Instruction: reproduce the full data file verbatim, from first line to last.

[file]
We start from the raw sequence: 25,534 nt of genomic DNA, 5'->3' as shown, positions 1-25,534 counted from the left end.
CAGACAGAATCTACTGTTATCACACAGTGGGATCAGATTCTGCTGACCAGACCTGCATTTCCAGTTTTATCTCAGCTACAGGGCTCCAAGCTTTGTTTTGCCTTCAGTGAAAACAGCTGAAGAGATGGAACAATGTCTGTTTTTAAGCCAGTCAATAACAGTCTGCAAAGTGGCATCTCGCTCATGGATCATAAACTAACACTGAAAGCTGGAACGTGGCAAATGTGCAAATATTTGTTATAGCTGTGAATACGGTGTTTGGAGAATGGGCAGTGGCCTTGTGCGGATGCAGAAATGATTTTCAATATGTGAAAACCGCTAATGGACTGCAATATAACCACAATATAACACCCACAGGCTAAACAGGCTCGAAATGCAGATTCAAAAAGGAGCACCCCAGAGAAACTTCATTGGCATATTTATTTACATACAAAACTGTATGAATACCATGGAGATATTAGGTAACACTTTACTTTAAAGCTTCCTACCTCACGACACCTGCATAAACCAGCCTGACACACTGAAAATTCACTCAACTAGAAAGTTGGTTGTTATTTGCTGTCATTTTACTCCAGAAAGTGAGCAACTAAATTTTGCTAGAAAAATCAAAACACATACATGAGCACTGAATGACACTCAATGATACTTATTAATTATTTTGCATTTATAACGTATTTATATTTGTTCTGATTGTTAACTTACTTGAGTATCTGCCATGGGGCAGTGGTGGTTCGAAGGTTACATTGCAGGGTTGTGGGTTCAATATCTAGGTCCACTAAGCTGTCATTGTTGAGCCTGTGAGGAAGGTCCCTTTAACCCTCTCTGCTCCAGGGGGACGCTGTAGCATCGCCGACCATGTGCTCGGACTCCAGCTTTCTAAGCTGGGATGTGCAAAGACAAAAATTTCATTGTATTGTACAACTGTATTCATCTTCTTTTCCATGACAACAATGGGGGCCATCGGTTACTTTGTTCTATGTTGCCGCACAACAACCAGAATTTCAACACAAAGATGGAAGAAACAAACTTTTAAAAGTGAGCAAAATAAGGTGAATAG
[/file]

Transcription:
We start from the raw sequence: 25,534 nt of genomic DNA, 5'->3' as shown, positions 1-25,534 counted from the left end.
CAGACAGAATCTACTGTTATCACACAGTGGGATCAGATTCTGCTGACCAGACCTGCATTTCCAGTTTTATCTCAGCTACAGGGCTCCAAGCTTTGTTTTGCCTTCAGTGAAAACAGCTGAAGAGATGGAACAATGTCTGTTTTTAAGCCAGTCAATAACAGTCTGCAAAGTGGCATCTCGCTCATGGATCATAAACTAACACTGAAAGCTGGAACGTGGCAAATGTGCAAATATTTGTTATAGCTGTGAATACGGTGTTTGGAGAATGGGCAGTGGCCTTGTGCGGATGCAGAAATGATTTTCAATATGTGAAAACCGCTAATGGACTGCAATATAACCACAATATAACACCCACAGGCTAAACAGGCTCGAAATGCAGATTCAAAAAGGAGCACCCCAGAGAAACTTCATTGGCATATTTATTTACATACAAAACTGTATGAATACCATGGAGATATTAGGTAACACTTTACTTTAAAGCTTCCTACCTCACGACACCTGCATAAACCAGCCTGACACACTGAAAATTCACTCAACTAGAAAGTTGGTTGTTATTTGCTGTCATTTTACTCCAGAAAGTGAGCAACTAAATTTTGCTAGAAAAATCAAAACACATACATGAGCACTGAATGACACTCAATGATACTTATTAATTATTTTGCATTTATAACGTATTTATATTTGTTCTGATTGTTAACTTACTTGAGTATCTGCCATGGGGCAGTGGTGGTTCGAAGGTTACATTGCAGGGTTGTGGGTTCAATATCTAGGTCCACTAAGCTGTCATTGTTGAGCCTGTGAGGAAGGTCCCTTTAACCCTCTCTGCTCCAGGGGGACGCTGTAGCATCGCCGACCATGTGCTCGGACTCCAGCTTTCTAAGCTGGGATGTGCAAAGACAAAAATTTCATTGTATTGTACAACTGTATTCATCTTCTTTTCCATGACAACAATGGGGGCCATCGGTTACTTTGTTCTATGTTGCCGCACAACAACCAGAATTTCAACACAAAGATGGAAGAAACAAACTTTTAAAAGTGAGCAAAATAAGGTGAATAG